National Geographic : 1977 Aug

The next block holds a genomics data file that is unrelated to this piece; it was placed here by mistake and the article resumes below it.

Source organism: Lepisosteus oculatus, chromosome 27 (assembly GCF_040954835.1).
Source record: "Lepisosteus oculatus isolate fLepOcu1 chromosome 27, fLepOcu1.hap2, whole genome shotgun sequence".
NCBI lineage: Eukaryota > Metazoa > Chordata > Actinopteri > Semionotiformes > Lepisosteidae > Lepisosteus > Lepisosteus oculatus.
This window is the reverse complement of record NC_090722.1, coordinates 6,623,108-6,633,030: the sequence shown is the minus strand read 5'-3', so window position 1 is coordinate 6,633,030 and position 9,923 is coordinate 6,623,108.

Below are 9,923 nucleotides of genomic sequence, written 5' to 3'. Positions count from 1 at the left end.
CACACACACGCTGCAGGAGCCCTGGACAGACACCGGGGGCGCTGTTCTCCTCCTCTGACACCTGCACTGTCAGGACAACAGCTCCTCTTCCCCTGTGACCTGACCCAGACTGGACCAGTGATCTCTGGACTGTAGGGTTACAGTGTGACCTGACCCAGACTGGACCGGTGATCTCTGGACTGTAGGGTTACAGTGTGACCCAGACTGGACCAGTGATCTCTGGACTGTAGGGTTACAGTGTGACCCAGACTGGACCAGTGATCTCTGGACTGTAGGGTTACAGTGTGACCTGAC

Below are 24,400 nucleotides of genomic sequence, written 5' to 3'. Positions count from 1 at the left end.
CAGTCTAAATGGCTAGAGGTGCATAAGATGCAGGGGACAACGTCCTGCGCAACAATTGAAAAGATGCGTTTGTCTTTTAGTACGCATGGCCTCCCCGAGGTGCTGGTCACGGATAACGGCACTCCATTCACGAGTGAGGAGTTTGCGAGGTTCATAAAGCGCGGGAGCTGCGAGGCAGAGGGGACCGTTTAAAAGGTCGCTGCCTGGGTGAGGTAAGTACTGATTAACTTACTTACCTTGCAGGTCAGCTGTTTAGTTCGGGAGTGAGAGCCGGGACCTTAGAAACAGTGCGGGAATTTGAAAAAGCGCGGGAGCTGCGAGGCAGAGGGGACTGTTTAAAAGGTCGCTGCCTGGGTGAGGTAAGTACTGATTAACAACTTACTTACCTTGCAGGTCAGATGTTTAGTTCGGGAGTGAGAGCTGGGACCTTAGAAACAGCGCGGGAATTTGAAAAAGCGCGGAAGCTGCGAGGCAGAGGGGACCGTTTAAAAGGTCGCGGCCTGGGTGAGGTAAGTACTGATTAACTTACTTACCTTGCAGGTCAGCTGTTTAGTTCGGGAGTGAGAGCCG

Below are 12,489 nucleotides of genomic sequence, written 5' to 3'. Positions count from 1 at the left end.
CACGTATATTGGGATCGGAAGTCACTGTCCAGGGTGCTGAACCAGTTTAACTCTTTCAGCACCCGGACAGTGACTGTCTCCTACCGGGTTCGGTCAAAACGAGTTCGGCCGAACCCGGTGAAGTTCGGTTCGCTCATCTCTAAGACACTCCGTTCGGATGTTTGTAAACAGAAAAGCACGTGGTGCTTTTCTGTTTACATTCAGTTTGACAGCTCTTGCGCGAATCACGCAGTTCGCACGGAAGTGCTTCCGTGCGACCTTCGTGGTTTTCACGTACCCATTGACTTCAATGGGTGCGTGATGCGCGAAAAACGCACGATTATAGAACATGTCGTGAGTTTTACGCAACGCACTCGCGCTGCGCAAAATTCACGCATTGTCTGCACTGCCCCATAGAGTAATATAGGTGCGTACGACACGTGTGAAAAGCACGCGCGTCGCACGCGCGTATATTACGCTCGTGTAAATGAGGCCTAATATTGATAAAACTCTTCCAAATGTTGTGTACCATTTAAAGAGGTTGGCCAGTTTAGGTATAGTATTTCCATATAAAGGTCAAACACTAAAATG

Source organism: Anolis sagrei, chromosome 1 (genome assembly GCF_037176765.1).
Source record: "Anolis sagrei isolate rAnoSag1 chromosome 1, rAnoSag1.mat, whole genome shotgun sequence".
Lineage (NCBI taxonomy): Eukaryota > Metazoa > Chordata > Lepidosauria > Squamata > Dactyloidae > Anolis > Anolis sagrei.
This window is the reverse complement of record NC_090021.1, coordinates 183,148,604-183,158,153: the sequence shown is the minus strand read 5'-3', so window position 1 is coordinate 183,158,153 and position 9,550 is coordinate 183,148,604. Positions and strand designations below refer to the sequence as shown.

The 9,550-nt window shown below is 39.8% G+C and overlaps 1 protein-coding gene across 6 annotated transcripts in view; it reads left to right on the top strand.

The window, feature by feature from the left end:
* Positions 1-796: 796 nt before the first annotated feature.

than 340 illustrations appearing in Journey Across Russia: The Soviet Union Today. For this volume alone-produced by the Society's Special Publications Division-Assistant Editor Bart McDowell and I crisscrossed that sprawling nation for some 30,000 miles over a period of two years. What is it like to work as a photographer in the Soviet Union? To a journalist accustomed to freedom of movement, open access to all segments of society, and the right to follow a lead where ever it goes, the task can be near maddening. To accomplish anything at all, one must learn to live with the Soviet view that journalism is an instrument for the promulgation of state policy. The idea of a free press, as we know it, is foreign, mysterious, even repugnant. It is small wonder that I was often thought of as a kind of spy-why else would I be there? I have been watched. I have had plain clothes police in my hotel rooms, pleasant but firm about not photographing from the win dow. I have been placed under citizen's arrest twice while taking pictures (and quickly re leased twice), and while I do not enjoy being suspect, I understand it. Russians have been suspicious of foreigners for centuries. At times, if I tried to photograph a pic turesque horse-drawn sleigh, or even a queue outside a shop, a bystander would object, demanding, "Why don't you photograph our monuments or our museums?" Point ing a camera at a rural oxcart, many Rus sians feel, constitutes malicious propaganda, demeaning their country's great industrial achievements. But then, just try to photograph those industries! Once I flew to the town of Mirnyy, deep in Siberia, 2,500 miles from Moscow. My official hosts graciously allowed me to photograph the schools, shops, streets, hospital-almost everything except the mining and processing of diamonds, which was my sole reason for going to Mirnyy. There is a list of rules-both written and implied-stating what one can and cannot photograph. At times such rules are not en forced, but one is always aware that they might be. Ordinary People Hard to Meet It is a perpetual challenge to reach beyond the permissible, to seek simple meetings with average citizens, to observe and photograph significant situations not in the "program" prepared by your official hosts. I recall the thought expressed by George F. Kennan in his memoirs, about returning to Moscow as U. S. Ambassador in 1952: "Never did I long more for the privilege of 258 Bedrock hospitality marked most Soviet deal ings with the author. At Lake Teletskoye-a source of the Ob River-a picnic host offers the ubiquitous vodka, bane of journalistic concentration. Staff writer Robert Paul Jordan, back ground, offers cigarettes to the local game warden. Age differences often re flected changing attitudes. After photographing a fam ily that took him skiing (right), Dean learned that the older woman had viewed him with distrust. The children, innocent of earlier cold wars, eagerly sought his return.